cold arctic winds from Siberia combined with the cold Oyashio sea current see the peninsula covered in snow from October to late May. This image
was taken is May, when the ice starts melting.
The geography of Kamchatka (Jones and Salomina, 2015)
Fig. 6 - S2A (09.07.2017) - Phytoplanktonic bloom along eastern coast of Kamchatka Peninsula.
Sentinel 2A captured a natural-color image of a massive bloom of microscopic algae spreading green over the nearby waters of the eastern coast of
Kamchatka, in the Paciﬁc Ocean. The high volcanism (spewing iron-rich ash and lava), the numerous rivers and the nutrient-rich currents ﬂowing
from Arctic waters probably play an important part in these blooms and support an abundance of other ﬁsh and marine life.
Fig. 7 - Kronotsky Nature Reserve : Land of ﬁre and ice.
3D view 2D view
Lake Kronotskoye, Valley of Geysers and numerous volcanoes are visible on this image taken along the eastern coast, in the Kronotsky Nature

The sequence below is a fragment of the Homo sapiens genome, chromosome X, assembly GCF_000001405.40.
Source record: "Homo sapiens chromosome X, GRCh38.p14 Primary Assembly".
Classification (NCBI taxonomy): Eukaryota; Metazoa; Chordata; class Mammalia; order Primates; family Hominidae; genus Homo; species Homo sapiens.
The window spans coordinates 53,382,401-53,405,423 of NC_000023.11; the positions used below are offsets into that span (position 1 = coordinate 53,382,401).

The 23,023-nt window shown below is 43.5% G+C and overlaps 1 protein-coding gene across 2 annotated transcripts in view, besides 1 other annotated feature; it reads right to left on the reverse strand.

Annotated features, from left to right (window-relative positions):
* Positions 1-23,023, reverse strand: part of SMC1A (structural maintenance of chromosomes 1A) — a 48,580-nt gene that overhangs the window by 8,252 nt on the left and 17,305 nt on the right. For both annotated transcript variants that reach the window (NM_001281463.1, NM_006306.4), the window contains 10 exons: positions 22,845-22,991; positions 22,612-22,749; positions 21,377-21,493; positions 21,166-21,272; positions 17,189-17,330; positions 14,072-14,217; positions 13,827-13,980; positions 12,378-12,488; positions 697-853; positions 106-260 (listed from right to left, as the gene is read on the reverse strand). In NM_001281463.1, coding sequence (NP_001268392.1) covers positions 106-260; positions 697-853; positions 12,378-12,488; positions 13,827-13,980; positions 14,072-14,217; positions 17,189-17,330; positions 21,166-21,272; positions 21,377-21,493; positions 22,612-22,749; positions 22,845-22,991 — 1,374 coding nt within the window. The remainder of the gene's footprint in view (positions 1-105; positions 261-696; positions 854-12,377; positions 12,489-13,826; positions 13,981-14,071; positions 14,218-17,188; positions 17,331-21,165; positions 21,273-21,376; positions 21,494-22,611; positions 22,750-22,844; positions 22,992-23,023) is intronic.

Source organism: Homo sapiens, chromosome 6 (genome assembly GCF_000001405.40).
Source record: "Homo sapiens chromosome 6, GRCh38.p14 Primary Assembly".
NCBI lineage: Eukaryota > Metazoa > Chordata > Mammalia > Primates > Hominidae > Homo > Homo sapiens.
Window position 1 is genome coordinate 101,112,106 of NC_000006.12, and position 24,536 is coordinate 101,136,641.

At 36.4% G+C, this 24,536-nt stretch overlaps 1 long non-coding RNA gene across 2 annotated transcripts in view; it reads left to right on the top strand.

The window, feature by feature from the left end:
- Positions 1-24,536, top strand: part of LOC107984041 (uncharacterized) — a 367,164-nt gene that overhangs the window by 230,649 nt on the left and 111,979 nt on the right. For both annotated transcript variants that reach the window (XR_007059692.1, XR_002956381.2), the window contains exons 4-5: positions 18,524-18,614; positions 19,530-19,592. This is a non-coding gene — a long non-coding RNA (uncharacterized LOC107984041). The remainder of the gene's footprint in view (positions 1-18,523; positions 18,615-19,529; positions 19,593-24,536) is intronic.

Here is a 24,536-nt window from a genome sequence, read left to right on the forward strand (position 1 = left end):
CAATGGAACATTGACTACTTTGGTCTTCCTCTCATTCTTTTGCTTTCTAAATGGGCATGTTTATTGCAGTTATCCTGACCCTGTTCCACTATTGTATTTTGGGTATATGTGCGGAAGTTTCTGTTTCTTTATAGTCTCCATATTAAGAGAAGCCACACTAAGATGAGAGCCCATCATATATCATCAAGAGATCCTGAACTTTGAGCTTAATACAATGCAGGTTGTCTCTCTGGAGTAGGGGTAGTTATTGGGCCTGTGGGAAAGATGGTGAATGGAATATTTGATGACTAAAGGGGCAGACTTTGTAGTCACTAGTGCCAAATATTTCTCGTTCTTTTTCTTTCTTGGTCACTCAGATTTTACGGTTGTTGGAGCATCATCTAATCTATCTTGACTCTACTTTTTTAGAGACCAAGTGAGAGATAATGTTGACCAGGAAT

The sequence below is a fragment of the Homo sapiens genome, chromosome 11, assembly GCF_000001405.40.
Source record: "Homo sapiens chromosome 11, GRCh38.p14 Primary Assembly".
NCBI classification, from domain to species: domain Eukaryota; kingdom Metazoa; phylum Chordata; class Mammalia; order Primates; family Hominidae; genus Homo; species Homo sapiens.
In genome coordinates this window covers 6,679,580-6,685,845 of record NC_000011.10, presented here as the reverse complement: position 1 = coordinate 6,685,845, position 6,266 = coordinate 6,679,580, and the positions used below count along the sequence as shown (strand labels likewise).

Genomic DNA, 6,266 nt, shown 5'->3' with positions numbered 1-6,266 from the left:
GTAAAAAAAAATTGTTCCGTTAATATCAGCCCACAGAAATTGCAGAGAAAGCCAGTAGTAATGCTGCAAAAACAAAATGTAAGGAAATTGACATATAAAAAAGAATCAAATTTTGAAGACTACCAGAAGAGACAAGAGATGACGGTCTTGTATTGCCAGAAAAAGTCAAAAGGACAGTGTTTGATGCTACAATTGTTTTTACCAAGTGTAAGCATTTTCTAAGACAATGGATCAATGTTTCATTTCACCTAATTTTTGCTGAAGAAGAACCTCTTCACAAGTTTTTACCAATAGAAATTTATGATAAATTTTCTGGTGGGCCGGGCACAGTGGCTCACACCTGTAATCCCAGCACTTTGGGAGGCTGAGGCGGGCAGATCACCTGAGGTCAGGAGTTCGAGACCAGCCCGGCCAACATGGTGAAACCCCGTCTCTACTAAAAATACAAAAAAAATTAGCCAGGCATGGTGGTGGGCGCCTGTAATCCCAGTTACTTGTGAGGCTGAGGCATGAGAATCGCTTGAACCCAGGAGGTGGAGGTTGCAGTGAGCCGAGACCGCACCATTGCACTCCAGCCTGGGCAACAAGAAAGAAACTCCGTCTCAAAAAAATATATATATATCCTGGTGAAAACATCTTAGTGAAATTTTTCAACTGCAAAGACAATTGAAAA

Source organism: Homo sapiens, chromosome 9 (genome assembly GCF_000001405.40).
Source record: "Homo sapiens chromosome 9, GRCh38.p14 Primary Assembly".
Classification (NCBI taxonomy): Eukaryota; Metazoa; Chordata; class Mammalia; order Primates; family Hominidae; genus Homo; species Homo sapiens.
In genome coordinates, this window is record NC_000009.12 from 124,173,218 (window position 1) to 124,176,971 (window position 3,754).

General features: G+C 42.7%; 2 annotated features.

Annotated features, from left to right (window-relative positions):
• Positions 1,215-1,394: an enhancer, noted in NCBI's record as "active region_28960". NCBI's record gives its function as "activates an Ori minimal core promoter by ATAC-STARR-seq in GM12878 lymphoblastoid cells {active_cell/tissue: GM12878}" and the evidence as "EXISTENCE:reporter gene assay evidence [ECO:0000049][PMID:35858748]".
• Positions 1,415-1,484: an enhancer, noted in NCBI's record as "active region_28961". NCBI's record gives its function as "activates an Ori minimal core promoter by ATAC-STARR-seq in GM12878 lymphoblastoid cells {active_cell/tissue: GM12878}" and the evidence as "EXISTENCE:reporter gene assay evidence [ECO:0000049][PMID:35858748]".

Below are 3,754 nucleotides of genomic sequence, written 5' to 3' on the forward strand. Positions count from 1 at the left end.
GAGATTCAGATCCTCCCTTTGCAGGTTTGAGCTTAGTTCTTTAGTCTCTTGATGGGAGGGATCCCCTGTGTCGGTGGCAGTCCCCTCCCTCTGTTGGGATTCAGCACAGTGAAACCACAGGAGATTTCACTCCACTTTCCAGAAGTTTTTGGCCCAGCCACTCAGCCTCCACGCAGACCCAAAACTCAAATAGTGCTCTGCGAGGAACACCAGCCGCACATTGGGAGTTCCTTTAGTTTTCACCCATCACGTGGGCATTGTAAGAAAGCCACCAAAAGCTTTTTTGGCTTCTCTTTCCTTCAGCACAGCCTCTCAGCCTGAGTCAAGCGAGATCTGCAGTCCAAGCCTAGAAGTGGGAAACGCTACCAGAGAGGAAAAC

Reserve. "Kronotsky is the largest protected population in Eurasia and represents a home to more than 800 brown bears. The reserve takes its
name from the perfectly-coned and snow-crowned Kronotsky Volcano, visible on the right of Lake Kronotskoye, it is a mountain river canyon where
over 20 large geysers act on seven square kilometre area."
Fig. 8 - S2A (30.09.2017) - 12,8,3 composite - Swamp along Kamchatka river and Shiveluch volcano.
(North) Shiveluch is the northernmost active volcano in Kamchatka. It is one of the largest and most active volcano of the Peninsula. The most
recent eruption of Young Shiveluch started on August 15, 1999, and continues as of 2017. There are three elements of the volcano: the
stratovolcano Old Shiveluch ; an ancient caldera; and the active Young Shiveluch, with an elevation of about 2,800 metres.
(South) The Kamchatka River (Russian: Камча́тка) runs eastward for 758 kilometers through Kamchatka towards the Paciﬁc Ocean. The river is rich
with salmon and spawn.
The views expressed herein can in no way be taken to reﬂect the ofﬁcial opinion of the European Space Agency or the European Union.